Tomás Villanueva, who advocated on behalf of farm workers for decades and helped launch a food bank and medical clinic in the Yakima Valley, died Friday at a Seattle nursing home.
He was 72.
Former Gov. Mike Lowry was among those Saturday who recalled Villanueva as an activist with charm, compassion and ability to transcend class and ethnicity.
It was his quiet passion that enabled him to convince so many legislators and leaders of the value of his cause, said Lowry.
“Tomás Villanueva was the leader who stood out,” Lowry said. “He had a way by which he made people like him, even those who started off disagreeing with him. He got the attention of the people who needed to be paying attention.”
“I consider him the premier Latino leader in Washington. He motivated people and gave workers a feeling of self-worth,” said Lupe Gamboa, a longtime friend and farm worker advocate. “It wasn’t just Tomás, but he was a catalyst for change for everything that happened.”
Villanueva is credited with leading the charge for a wide range of actions that improved the lives of thousands of farm workers, from a minimum wage to access to health care. A founder and former president of the United Farm Workers of Washington state, he helped start a food cooperative and the Farm Workers Family Health Center in Toppenish, which eventually became the Yakima Valley Farm Workers Clinic.
A look at the history of farm standards, such as requiring access to drinking water, sanitary toilets and hand-washing facilities, shows Villanueva had a hand in shaping them, said longtime friend Ricardo Garcia, who helped found Spanish-language public radio station KDNA in Granger.
Born in Monterrey in northern Mexico, he was one of 18 children, although six died in childhood. When he was 13, his family immigrated to the United States, where they followed crops from Texas to Ohio to the Pacific Northwest before settling in Toppenish in 1957.
In a 2009 interview with the Yakima Herald-Republic, Villanueva recalled that his mother was known in their neighborhood as “La Madrina,” or “The Godmother,” for her ability to persuade authorities to right injustices. He said he learned about nonviolent protest from her and, years later, from legendary farm worker advocate Cesar Chavez, who he met in California in the 1960s.
Gamboa said that as young men, he and Villanueva were inspired by Chavez. They brought his tactics for organizing back to Central Washington, where Villanueva helped organize a series of strikes against Yakima Valley growers in the late 1960s and 1970s.
“Those times were different, when people would call us agitators or communists or socialists,” Villanueva said in 2009. “I don’t know what they expected, if we were going to be trying to take over. All we wanted was equality.”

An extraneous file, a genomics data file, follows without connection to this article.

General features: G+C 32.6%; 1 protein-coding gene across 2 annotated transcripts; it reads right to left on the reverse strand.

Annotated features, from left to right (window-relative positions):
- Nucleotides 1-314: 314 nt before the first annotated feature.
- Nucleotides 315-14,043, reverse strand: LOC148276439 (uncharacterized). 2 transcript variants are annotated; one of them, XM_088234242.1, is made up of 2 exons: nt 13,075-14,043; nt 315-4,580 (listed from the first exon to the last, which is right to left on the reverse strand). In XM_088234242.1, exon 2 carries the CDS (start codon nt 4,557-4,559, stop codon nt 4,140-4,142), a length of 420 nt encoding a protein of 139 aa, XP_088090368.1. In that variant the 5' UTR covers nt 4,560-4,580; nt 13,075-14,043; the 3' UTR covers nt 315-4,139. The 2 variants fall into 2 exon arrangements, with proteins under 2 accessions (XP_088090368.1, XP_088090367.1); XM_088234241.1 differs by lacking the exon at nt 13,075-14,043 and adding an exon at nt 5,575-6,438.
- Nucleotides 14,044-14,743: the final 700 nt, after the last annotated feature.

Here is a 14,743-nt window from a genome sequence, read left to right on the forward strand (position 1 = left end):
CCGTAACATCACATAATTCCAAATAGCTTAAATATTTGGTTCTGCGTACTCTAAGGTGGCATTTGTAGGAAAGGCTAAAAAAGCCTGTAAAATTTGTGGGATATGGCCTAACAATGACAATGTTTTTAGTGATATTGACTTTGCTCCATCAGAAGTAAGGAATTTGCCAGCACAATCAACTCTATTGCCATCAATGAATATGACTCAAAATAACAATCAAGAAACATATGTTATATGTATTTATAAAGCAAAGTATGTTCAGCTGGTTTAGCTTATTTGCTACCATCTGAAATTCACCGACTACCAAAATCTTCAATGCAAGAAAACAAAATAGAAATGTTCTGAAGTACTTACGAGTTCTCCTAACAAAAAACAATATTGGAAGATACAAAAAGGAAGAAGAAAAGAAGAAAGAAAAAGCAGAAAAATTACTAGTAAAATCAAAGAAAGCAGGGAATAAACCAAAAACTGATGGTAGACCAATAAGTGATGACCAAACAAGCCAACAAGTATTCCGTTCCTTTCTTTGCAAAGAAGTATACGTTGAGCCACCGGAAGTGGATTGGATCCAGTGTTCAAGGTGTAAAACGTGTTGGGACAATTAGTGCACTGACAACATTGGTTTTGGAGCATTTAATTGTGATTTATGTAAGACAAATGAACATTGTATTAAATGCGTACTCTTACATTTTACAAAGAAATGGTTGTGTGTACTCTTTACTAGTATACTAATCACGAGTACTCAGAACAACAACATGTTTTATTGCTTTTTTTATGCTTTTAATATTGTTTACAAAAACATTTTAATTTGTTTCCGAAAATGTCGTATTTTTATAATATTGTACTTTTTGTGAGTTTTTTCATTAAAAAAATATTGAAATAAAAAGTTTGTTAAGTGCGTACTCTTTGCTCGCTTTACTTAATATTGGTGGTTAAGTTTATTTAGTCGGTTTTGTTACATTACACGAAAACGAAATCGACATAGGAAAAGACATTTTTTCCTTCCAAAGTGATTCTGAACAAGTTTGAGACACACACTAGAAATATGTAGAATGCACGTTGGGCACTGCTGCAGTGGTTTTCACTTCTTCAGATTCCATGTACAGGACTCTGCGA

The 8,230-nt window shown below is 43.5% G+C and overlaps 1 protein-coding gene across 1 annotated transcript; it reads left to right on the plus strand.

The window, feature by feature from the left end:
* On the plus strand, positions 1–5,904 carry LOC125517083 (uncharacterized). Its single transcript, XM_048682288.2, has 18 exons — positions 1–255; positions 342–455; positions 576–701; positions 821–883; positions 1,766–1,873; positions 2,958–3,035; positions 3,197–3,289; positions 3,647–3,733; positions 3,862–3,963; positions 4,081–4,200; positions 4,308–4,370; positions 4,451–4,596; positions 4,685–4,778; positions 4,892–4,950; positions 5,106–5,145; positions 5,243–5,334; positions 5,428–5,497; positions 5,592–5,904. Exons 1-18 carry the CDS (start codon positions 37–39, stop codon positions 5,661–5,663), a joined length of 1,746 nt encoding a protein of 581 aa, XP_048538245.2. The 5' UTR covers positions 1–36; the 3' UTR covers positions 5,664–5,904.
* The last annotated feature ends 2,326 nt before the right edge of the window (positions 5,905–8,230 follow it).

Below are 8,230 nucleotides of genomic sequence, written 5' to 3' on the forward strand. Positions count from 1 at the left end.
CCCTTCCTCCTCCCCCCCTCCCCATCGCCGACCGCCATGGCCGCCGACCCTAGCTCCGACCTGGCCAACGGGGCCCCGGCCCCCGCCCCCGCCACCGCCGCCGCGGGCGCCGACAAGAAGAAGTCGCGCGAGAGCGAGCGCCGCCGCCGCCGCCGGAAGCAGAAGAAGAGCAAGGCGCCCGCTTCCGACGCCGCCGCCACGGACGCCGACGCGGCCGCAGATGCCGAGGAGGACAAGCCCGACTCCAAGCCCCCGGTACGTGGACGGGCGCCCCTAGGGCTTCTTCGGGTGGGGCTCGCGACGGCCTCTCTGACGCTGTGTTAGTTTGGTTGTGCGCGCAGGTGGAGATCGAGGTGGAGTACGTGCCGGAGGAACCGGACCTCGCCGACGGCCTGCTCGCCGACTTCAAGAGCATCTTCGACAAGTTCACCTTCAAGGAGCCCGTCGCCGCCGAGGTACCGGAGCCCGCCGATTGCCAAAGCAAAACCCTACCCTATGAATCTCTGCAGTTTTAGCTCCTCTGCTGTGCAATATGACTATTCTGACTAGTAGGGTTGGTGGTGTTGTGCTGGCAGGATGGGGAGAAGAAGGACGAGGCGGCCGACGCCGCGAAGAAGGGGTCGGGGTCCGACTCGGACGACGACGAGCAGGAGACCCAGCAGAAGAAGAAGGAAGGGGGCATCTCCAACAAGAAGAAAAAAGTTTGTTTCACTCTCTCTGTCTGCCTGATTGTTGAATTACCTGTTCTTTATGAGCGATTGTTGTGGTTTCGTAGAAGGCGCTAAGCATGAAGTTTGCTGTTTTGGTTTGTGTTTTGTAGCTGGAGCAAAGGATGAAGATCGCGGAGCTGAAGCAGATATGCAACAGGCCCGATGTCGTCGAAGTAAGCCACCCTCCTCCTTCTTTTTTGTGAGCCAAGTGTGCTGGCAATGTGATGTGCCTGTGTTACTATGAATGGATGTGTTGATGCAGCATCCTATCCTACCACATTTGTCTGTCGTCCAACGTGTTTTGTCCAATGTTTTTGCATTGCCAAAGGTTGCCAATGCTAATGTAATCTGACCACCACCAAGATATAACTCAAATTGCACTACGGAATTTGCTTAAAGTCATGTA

Gamboa said the strike taught Villanueva that wage changes won might only be temporary, so he took on new tactics. He was the farm workers’ first voice in Olympia, Gamboa said, and he worked to ensure that they were no longer exempt from labor laws that protected workers’ rights.
“Tomás always believed to make lasting change, you needed to change the laws,” Gamboa said. “He was completely fearless; he would go in and talk to legislators about his goals.”
Garcia said that Villanueva will be deeply missed, but he left behind an enduring legacy.
“Tomás was involved and committed 100 percent. I was very fortunate to have known him and to work alongside him,” Garcia said. “Tomás was always there, promoting always the dignity of the farm worker and the importance of having agricultural standards in the field to assure the health of farm worker men, women and sometimes children.”
Villanueva’s accomplishments were most recently honored in January when the Secretary of State’s Office hosted a ceremony in his honor in Seattle as part of a state exhibit on Washington’s most influential personalities and industries.
In 1970, Villanueva helped found the Farm Workers Family Health Center in Toppenish. It eventually became the Yakima Valley Farm Workers Clinic, and today provides medical, dental and social services in several Pacific Northwest communities and operates clinics in 13 cities and towns in Oregon and Washington.
Villanueva’s vision that everyone should have access to health care lives on at the Yakima Valley Farm Worker’s Clinic, said CEO Carlos Olivares.
“It is clear that without Tomás’ work, none of this would have happened,” Olivares said. “That sense of mission to (serve the underserved) has never left our organization.”
Olivares remembers meeting Villanueva 38 years ago when he started work at the clinic.
“How can this quiet gentleman have such a vision and commitment to what he’s doing?” Olivares recalls thinking. “His passion came through so vividly it really stuck in my mind. It was a very telling moment for me about where I was coming to work.”
Villanueva’s last high-profile campaign was in 2006, when he ran for state Senate and lost by more than 7,000 votes to incumbent 15th District Sen. Jim Honeyford, R-Sunnyside.
Villanueva once said he put everything on the line because he knew his people had nothing to lose.
“How can we risk what we don’t have?” he said in a 2004 interview with University of Washington historians documenting the state’s farm worker rights movement.
Gamboa believes Villanueva did what he set out to do.
“He was very mission driven. He believed that he had a role to play, and I think he thought he accomplished that,” Gamboa said. “His was a life well spent.”
The Villanueva family plans to hold a memorial service in the Yakima Valley in a few weeks.
• Material from Herald-Republic archives was included in this report.
• Kate Prengaman can be reached at 509-577-7674 or email@example.com. Follow her on Twitter at twitter.com/kprengaman.